In Jesus’ famous words here, he uses two metaphors to explain why his followers ought not to be anxious. First, birds do not endlessly toil in fields and worry about being fed, yet they are always cared for. Second, flowers do not fret over what they will wear or whether they’ll be able to pay for it, yet they are adorned in beauty.
The implication is that God’s people are clearly more important to him than crows and daffodils, so much so that the comparison is laughable. Therefore, how much more will God care for our needs than theirs? In this way, worry is needless. Jesus even refers to worriers as people “of little faith,” suggesting that, at least at some level, anxiety is an issue of faith. Existential dread finds its ultimate solution in faith in a good God.
Nevertheless, as I read Jesus’ words here, tone stands out to me (in as much as we can derive tone from the written word). Jesus’ words here do not strike me as the commands of an angry God threatening punishment on those who don’t “believe hard enough.”
Instead, Jesus’ words here are incredibly pastoral. Reassuring. Comforting. Laden with imagery that calms the anxious soul and consoles the worried heart. Less of a command accompanied with the threat of punishment, his words are an invitation into a faith whose burden is light.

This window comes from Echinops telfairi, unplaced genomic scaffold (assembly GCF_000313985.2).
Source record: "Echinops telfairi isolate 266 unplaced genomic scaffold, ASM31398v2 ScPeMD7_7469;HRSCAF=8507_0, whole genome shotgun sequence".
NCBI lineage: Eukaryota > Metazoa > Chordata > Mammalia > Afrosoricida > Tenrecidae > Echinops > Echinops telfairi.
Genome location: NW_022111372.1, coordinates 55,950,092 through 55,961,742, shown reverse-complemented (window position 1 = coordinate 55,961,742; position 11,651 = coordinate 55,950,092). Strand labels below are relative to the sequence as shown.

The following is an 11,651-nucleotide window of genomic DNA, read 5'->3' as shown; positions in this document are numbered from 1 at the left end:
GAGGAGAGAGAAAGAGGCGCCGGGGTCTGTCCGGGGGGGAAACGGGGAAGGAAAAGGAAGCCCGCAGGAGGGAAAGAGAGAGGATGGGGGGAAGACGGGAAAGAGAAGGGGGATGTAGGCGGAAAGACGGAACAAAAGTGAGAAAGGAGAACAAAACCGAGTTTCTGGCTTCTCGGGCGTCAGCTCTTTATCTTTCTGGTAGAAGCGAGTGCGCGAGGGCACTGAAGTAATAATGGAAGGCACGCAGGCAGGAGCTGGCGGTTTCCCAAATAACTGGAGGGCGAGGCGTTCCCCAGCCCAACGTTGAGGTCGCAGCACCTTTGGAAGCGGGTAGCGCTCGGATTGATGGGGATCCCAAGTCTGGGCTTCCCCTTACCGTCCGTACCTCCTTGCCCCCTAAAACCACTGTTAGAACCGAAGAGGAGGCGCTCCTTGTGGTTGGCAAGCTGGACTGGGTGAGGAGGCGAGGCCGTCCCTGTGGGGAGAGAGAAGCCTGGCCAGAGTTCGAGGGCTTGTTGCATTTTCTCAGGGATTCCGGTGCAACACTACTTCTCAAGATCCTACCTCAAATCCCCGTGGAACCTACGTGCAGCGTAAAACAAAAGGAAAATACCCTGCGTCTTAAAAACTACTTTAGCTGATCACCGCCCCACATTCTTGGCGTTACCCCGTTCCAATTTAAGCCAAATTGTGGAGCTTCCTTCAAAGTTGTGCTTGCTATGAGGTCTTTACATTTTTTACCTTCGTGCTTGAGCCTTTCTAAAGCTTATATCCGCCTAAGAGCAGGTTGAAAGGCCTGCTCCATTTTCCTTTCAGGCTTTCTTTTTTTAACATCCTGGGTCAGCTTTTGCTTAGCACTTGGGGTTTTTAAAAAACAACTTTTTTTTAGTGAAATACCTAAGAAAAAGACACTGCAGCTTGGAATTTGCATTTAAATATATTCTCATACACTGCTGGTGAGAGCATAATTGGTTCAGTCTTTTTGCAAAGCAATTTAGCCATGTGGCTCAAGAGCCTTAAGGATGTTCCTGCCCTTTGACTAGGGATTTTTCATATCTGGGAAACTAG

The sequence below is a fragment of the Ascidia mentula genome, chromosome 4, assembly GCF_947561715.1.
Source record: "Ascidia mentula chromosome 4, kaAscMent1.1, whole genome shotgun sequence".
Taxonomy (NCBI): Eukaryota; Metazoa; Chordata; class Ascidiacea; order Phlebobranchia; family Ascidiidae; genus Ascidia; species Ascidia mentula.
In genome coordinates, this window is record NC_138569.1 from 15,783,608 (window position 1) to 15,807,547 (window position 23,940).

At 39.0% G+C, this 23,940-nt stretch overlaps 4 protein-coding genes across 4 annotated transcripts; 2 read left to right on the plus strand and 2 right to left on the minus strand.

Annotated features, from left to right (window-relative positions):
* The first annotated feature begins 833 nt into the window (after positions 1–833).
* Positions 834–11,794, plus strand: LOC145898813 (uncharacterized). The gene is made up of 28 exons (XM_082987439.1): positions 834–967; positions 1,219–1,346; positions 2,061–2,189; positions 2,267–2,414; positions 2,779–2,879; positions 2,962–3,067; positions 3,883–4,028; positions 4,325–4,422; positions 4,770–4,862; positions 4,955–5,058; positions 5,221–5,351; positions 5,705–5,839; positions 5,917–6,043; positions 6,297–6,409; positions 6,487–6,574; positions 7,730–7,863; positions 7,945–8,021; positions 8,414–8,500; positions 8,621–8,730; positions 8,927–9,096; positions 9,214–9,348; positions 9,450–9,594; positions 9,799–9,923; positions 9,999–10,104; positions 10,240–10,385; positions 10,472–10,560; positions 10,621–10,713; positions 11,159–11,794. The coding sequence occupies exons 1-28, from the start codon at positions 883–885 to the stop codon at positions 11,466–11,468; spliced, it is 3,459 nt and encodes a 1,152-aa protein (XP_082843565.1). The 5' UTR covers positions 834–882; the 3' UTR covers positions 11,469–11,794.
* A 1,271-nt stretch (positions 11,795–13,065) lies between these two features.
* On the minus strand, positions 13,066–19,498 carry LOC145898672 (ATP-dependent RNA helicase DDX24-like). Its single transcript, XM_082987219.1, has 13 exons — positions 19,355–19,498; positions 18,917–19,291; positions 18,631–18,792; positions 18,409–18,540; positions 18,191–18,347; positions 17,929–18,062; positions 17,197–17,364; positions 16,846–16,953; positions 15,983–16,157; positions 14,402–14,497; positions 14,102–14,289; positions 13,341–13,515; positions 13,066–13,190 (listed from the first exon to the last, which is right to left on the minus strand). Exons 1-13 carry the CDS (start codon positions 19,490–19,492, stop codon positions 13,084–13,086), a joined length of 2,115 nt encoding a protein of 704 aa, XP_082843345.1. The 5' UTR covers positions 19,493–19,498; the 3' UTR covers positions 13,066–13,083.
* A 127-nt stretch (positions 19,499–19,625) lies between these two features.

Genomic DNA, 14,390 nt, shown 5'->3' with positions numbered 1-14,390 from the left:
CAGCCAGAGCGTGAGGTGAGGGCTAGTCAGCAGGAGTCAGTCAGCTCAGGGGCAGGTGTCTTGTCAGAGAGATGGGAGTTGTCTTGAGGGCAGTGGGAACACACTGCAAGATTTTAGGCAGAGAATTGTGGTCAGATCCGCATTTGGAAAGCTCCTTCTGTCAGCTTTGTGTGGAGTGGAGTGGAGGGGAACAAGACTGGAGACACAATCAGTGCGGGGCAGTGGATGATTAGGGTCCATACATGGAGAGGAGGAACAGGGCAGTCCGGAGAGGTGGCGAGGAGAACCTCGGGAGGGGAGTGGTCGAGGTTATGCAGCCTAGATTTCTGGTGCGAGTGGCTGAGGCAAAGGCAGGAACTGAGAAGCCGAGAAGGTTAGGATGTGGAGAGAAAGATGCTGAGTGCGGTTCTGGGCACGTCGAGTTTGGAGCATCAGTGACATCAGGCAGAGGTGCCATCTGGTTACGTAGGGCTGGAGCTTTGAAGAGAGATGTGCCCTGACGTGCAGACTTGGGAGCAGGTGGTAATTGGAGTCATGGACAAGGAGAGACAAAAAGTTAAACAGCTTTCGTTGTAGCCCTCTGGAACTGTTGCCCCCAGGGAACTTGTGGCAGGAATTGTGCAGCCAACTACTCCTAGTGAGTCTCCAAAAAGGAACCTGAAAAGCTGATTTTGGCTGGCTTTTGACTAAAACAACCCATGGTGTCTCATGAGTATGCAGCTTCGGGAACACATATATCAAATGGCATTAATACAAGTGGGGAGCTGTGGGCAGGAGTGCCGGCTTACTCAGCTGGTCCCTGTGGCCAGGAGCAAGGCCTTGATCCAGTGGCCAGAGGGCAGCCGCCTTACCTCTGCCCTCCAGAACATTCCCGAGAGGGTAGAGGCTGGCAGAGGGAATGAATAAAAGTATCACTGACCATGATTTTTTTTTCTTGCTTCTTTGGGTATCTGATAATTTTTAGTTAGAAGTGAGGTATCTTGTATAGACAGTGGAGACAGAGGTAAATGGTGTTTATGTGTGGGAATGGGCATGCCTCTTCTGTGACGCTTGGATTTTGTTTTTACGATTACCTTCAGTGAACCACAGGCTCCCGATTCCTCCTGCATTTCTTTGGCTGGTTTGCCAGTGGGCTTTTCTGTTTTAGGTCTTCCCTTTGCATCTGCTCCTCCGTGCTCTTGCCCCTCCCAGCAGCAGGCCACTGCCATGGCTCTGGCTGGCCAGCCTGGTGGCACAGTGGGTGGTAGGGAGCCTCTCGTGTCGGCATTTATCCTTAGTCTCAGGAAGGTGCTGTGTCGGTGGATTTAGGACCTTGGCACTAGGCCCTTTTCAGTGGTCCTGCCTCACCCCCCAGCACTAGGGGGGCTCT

In Mark 9, Jesus encountered a man struggling to take him up on that invitation to faith. He came to Jesus with his son who was deeply ill, asking Jesus, “If you can do anything, take pity on us and help us.”
“If I can? All things are possible to the one who believes,” Jesus said, to which the man replied, “I believe; help my unbelief!”
In this moment, Jesus did not rebuke or condemn the man’s lack of belief or his outright admission of it. Instead, he compassionately demonstrated to the man exactly why he could believe. He healed the man’s son.